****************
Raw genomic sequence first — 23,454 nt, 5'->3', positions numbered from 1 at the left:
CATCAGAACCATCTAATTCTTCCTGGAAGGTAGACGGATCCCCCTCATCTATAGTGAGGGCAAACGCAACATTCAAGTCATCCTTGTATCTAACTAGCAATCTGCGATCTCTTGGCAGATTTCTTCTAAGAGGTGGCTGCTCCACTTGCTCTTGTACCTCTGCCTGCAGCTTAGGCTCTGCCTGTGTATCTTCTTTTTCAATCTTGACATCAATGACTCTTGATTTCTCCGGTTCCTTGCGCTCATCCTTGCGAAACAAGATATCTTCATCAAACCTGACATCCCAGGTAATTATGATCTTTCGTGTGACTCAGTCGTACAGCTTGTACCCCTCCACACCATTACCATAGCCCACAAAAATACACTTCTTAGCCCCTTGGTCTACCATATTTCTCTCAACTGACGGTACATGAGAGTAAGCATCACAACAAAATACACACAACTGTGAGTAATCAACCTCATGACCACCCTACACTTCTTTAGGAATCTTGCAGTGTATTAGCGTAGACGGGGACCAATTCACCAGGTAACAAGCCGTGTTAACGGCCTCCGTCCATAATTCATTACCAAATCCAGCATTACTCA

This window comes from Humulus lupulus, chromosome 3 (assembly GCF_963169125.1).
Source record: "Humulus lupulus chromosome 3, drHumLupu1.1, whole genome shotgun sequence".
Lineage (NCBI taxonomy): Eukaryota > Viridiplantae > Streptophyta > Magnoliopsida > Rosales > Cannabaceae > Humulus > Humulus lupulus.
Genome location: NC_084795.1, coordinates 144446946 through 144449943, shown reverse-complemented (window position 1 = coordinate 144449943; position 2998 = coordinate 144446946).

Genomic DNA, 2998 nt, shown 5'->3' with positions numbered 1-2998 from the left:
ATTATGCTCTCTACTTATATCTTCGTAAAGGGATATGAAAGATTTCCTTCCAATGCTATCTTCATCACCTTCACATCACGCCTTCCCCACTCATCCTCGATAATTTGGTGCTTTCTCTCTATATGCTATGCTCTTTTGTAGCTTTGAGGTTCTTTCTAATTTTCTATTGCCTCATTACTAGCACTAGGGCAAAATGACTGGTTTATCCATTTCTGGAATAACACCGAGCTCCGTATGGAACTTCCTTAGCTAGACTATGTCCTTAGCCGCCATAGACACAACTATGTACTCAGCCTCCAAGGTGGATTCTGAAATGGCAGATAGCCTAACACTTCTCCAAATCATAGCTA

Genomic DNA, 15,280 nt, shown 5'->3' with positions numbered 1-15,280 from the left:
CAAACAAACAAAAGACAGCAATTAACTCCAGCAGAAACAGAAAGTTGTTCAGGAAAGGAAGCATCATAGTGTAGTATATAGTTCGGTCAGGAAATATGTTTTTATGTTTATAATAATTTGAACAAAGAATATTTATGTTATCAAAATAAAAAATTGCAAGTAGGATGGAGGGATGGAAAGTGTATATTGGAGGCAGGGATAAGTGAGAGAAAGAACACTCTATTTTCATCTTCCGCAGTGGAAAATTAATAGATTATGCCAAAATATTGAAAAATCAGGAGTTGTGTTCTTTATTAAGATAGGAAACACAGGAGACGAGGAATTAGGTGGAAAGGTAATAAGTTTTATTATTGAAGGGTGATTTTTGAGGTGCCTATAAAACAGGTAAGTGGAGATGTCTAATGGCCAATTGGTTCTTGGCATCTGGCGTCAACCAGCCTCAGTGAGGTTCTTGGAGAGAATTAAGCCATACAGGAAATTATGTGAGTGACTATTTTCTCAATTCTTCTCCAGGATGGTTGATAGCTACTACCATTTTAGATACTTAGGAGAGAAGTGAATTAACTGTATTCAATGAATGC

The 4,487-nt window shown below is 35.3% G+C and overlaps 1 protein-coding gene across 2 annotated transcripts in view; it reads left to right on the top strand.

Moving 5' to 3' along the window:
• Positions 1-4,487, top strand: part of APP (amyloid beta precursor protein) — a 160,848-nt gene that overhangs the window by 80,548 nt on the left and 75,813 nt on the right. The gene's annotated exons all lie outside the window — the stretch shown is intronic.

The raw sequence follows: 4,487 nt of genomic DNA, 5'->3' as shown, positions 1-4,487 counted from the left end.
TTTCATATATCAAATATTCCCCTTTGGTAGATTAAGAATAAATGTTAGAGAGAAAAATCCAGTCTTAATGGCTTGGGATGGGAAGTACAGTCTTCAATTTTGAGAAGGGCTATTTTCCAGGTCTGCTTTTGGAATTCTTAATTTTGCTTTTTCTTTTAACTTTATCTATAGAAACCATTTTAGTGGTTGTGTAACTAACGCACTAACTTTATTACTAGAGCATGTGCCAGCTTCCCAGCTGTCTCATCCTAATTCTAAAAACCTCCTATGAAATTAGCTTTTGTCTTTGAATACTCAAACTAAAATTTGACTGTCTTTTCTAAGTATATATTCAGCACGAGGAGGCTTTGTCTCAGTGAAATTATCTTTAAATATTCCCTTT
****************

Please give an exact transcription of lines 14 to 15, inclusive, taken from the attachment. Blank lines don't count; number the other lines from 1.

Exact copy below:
The raw sequence follows: 4,487 nt of genomic DNA, 5'->3' as shown, positions 1-4,487 counted from the left end.
TTTCATATATCAAATATTCCCCTTTGGTAGATTAAGAATAAATGTTAGAGAGAAAAATCCAGTCTTAATGGCTTGGGATGGGAAGTACAGTCTTCAATTTTGAGAAGGGCTATTTTCCAGGTCTGCTTTTGGAATTCTTAATTTTGCTTTTTCTTTTAACTTTATCTATAGAAACCATTTTAGTGGTTGTGTAACTAACGCACTAACTTTATTACTAGAGCATGTGCCAGCTTCCCAGCTGTCTCATCCTAATTCTAAAAACCTCCTATGAAATTAGCTTTTGTCTTTGAATACTCAAACTAAAATTTGACTGTCTTTTCTAAGTATATATTCAGCACGAGGAGGCTTTGTCTCAGTGAAATTATCTTTAAATATTCCCTTT